PS: “To thine own rubric be true.”
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November 9th is the “cut off” day for submission of my marks to the office.
Any assignment to be (re)submitted for grading must be “in my hand” before 2:00PM November 9th.

Prepare for English Language Arts Finals

For those in the midst, or looking ahead at finals in my LA classes(9, 10-1, 20-1, 20-2, 30-1, 30-2).

Consider the outcomes we’ve tried to achieve.

Enhancing the artistry of communication has been a strong technical focus. Skills mastered include using online blogging tools, Word Processing, Spreadsheets, even graphical enhancements using Photoshop or audio/video podcasting tools have been included where time permitted and initiative taken. Participation on an online forum has generated a myriad of useful tips/reminders, questions/answers. There will be no speadsheets on the final, the use of Word will be necessary for English 30.

Each course has been structured around Focus Questions and related questions: English 10, English 9.

Emphasis on social networking, peer review/support/criticism has been critical for developing critical thought and reflection for writers defending an idea.

Each course has a reading list: English 10, English 30. Not every title has been studied intensively(or at all), but the proportion of attention paid to those pieces that were studied in class deserve the same level of attention on the final. Of course, those who choose additional literature from the list to focus on in the final deserve to have that initiative rewarded as well. If you choose to focus on Shakespeare, your audience gets tougher, I’ve noticed.

An English 30 paper looking at how the images/symbols/archetypes of Sophocles and Kingsolver relate to personal freedom to would be intriguing. Why not an English 10 paper discussing the threat of fanaticism by comparing the speeches of Mark Antony, Joseph Strorm, and Eamon De valera? What does Søren Kierkegaard have to do with every page you’ve ever read or written?

Extras, everyone should be able to link to Wikipedia for literary terms, difficult vocabulary, or just the odd or eccentric idea; can anyone incorporate the Hayflick Limit into their paper? Everyone has seen video and heard an mp3, but are any daring enough to Podcast their final essay? A carefully edited U2 mp3 snip, an embedded flash video of Ophelia Simpson, a slideshow?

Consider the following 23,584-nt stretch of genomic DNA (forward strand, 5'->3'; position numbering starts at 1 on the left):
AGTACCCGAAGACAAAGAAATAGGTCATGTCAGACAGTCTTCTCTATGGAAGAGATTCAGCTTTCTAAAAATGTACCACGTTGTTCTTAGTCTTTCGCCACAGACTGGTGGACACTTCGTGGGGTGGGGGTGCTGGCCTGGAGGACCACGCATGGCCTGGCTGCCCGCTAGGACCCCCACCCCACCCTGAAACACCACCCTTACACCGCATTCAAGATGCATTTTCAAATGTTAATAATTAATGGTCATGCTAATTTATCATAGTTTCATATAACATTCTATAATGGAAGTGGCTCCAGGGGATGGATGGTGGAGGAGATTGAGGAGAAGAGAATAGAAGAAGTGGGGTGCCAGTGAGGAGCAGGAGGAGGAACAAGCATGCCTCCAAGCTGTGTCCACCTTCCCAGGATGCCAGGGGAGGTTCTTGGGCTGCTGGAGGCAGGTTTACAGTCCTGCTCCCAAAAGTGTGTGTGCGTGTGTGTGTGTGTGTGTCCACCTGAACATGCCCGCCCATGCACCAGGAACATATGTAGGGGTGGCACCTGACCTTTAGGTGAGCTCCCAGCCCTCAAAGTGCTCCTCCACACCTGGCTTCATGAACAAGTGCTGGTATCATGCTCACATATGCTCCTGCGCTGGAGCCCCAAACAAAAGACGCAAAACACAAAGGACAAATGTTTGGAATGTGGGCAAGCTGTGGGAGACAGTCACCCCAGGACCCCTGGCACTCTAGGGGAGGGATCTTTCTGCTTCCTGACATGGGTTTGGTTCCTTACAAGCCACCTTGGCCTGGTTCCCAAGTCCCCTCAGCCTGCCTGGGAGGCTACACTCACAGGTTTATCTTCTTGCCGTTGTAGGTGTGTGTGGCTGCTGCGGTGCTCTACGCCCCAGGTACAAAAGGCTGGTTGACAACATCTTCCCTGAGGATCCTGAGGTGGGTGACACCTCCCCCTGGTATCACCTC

rubric.pngThe only limit is to abide the first line of every rubric you’ve ever attached to any assignment:

I _________________ honestly declare that the work is what I have done. In circumstances when I have quoted a certain authority, I have clearly indicated what is a quote and the author. 

A Blogger’s Code of Ethics contains truths far older than the phenomenon of blogging.

English 30s will have no access to internet, filesharing, etc etc. English 10s can have it all.

To Make a Dadaist Poem

  1. Take a news article (from your RSS aggregator, for example)
  2. Take some scissors
  3. Print the article
  4. Get a small bag (pencil case, ziplock, lunch bag)
  5. Cut the article into bits, one word per bit.
  6. Put the bits into the bag
  7. Shake gently(the bag, duh!)
  8. Take out each bit one by one and copy conscientiously in the order each bit left the bag
  9. The poem will resemble you

And there you are – an infinitely original author of charming sensibility, even though unappreciated by the vulgar herd.

BTW: Dada, Dadaism, Dadaist

IV. ENGLISH 10: The Three Questions

ENGLISH 10 Comments only SVP.

Scour your notes, “google” your minds, attach a comment with an idea, impression, concept. Make references to literature, film, philosophy, history, psychology, business, politics, etc.

Respond to these questions on your own blog AFTER reading:

  • “The Three Questions” by Leo Tolstoy
  • “The Three Questions” by Jon J. Muth
  1. When is the best time to do things?
  2. Who is the most important one?
  3. What is the right thing to do?

III. ENGLISH 10: What tests our relationship with technology?

ENGLISH 10 Comments only SVP.

Scour your notes, “google” your minds, attach a comment with an idea, impression, concept. Make references to literature, film, philosophy, history, psychology, business, politics, etc.

Keep your comments brief, 10-50 words. Comment as often as you like.

What tests our relationship with technology?